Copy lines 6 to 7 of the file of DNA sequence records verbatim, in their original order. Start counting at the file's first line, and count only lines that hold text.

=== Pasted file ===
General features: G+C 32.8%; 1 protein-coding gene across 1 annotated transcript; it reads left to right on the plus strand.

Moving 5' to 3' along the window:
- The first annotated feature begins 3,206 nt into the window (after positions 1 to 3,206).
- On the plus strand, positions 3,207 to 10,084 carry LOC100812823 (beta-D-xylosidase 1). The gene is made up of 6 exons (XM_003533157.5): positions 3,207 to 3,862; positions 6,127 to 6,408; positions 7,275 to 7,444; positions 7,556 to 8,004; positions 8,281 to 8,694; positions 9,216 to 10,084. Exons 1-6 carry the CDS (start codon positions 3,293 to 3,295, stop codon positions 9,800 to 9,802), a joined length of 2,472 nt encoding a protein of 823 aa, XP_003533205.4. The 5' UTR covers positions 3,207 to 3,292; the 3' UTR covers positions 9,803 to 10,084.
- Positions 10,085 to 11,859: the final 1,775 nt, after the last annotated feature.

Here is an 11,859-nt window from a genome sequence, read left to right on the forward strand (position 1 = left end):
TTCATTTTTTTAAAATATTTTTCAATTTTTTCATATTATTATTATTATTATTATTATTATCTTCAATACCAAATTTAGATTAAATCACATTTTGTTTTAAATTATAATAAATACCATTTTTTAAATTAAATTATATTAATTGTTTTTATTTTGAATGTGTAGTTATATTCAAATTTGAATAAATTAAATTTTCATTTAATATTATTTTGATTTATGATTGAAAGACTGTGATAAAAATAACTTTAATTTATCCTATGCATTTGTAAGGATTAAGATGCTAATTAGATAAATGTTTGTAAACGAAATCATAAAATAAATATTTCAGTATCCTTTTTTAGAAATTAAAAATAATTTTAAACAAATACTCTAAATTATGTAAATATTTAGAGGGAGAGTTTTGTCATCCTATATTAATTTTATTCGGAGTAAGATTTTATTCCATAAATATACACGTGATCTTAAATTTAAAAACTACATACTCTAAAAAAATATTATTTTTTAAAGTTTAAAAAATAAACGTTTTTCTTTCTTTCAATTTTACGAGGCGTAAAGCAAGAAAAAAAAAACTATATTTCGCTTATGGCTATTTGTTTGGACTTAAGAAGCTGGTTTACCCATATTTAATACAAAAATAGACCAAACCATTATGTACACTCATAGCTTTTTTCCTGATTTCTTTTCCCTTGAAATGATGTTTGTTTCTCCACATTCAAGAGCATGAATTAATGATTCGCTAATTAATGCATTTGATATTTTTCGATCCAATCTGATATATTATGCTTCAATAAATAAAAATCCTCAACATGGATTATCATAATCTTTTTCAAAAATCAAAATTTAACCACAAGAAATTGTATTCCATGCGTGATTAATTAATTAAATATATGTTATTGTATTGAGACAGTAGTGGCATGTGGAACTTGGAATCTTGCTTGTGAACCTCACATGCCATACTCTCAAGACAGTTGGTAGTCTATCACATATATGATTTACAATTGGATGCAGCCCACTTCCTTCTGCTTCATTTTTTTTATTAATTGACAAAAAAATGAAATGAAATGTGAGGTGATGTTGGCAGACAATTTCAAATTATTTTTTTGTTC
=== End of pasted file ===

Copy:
Here is an 11,859-nt window from a genome sequence, read left to right on the forward strand (position 1 = left end):
TTCATTTTTTTAAAATATTTTTCAATTTTTTCATATTATTATTATTATTATTATTATTATCTTCAATACCAAATTTAGATTAAATCACATTTTGTTTTAAATTATAATAAATACCATTTTTTAAATTAAATTATATTAATTGTTTTTATTTTGAATGTGTAGTTATATTCAAATTTGAATAAATTAAATTTTCATTTAATATTATTTTGATTTATGATTGAAAGACTGTGATAAAAATAACTTTAATTTATCCTATGCATTTGTAAGGATTAAGATGCTAATTAGATAAATGTTTGTAAACGAAATCATAAAATAAATATTTCAGTATCCTTTTTTAGAAATTAAAAATAATTTTAAACAAATACTCTAAATTATGTAAATATTTAGAGGGAGAGTTTTGTCATCCTATATTAATTTTATTCGGAGTAAGATTTTATTCCATAAATATACACGTGATCTTAAATTTAAAAACTACATACTCTAAAAAAATATTATTTTTTAAAGTTTAAAAAATAAACGTTTTTCTTTCTTTCAATTTTACGAGGCGTAAAGCAAGAAAAAAAAAACTATATTTCGCTTATGGCTATTTGTTTGGACTTAAGAAGCTGGTTTACCCATATTTAATACAAAAATAGACCAAACCATTATGTACACTCATAGCTTTTTTCCTGATTTCTTTTCCCTTGAAATGATGTTTGTTTCTCCACATTCAAGAGCATGAATTAATGATTCGCTAATTAATGCATTTGATATTTTTCGATCCAATCTGATATATTATGCTTCAATAAATAAAAATCCTCAACATGGATTATCATAATCTTTTTCAAAAATCAAAATTTAACCACAAGAAATTGTATTCCATGCGTGATTAATTAATTAAATATATGTTATTGTATTGAGACAGTAGTGGCATGTGGAACTTGGAATCTTGCTTGTGAACCTCACATGCCATACTCTCAAGACAGTTGGTAGTCTATCACATATATGATTTACAATTGGATGCAGCCCACTTCCTTCTGCTTCATTTTTTTTATTAATTGACAAAAAAATGAAATGAAATGTGAGGTGATGTTGGCAGACAATTTCAAATTATTTTTTTGTTC